Novel genetic interactions with the double-stranded RNA-induced autoimmunity pathways
This project aims to dissect genetic interactions with a form of RNA modification termed, Adenosine-to-Inosine (A-to-I) editing. A-to-I editing results in a change to the encoded RNA sequence and its misregulation can have diverse consequences such as the development of the severe autoimmune disease, Aicardi-Goutieres syndrome, where the editing enzyme ADAR1 is mutated. Changes in RNA editing have also been implicated in cancer progression, and several neurological conditions such as autism, schizophrenia and epilepsy. The primary function of ADAR1 is do edit self double-stranded RNA (dsRNA) and mask it from our own immune system. We use mouse models, cell culture and molecular and biochemical techniques to model loss of editing by ADAR1 to better understand how cells deal with their own dsRNA. This project would characterize new players in this pathway identified in a genome-wide CRISPR/Cas9 screen.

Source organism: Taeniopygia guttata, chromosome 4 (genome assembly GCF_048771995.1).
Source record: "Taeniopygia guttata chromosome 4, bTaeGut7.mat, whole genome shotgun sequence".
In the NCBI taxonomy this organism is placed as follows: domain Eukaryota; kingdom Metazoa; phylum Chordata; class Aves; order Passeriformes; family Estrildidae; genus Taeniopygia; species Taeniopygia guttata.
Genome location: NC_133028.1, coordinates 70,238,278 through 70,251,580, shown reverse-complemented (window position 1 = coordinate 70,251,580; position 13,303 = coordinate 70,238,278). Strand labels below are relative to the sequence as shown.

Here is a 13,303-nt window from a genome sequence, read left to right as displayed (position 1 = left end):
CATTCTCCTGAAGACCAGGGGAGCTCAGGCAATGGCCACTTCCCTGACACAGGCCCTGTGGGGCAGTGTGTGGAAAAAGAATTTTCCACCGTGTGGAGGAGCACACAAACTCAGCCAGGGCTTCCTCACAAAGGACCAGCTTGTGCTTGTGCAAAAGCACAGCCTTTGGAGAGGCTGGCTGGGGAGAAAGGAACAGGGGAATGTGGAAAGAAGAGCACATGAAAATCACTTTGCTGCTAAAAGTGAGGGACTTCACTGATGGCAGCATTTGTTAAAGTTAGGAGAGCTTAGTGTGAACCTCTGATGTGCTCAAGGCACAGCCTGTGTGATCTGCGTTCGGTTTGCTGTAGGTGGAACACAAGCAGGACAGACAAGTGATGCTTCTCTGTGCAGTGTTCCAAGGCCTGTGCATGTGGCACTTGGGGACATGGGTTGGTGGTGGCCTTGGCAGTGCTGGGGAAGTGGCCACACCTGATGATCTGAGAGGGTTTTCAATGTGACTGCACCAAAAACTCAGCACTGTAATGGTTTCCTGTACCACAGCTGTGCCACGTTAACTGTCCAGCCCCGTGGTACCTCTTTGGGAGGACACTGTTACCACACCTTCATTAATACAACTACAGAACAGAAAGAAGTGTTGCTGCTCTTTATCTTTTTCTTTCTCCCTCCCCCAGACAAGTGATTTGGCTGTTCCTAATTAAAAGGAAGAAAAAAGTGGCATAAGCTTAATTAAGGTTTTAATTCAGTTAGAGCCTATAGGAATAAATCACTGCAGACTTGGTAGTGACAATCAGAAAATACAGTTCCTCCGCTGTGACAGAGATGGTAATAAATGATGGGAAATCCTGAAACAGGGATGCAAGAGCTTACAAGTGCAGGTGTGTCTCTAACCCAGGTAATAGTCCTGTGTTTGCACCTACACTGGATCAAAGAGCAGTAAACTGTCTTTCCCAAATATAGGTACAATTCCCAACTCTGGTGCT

Techniques – RNA biology, mouse genetics, cell culture assays, molecular biology/biochem, CRISPR/Cas9, bioinformatics
Prof Carl Walkley
Dr Jacki Heraud-Farlow
Cancer & RNA biology
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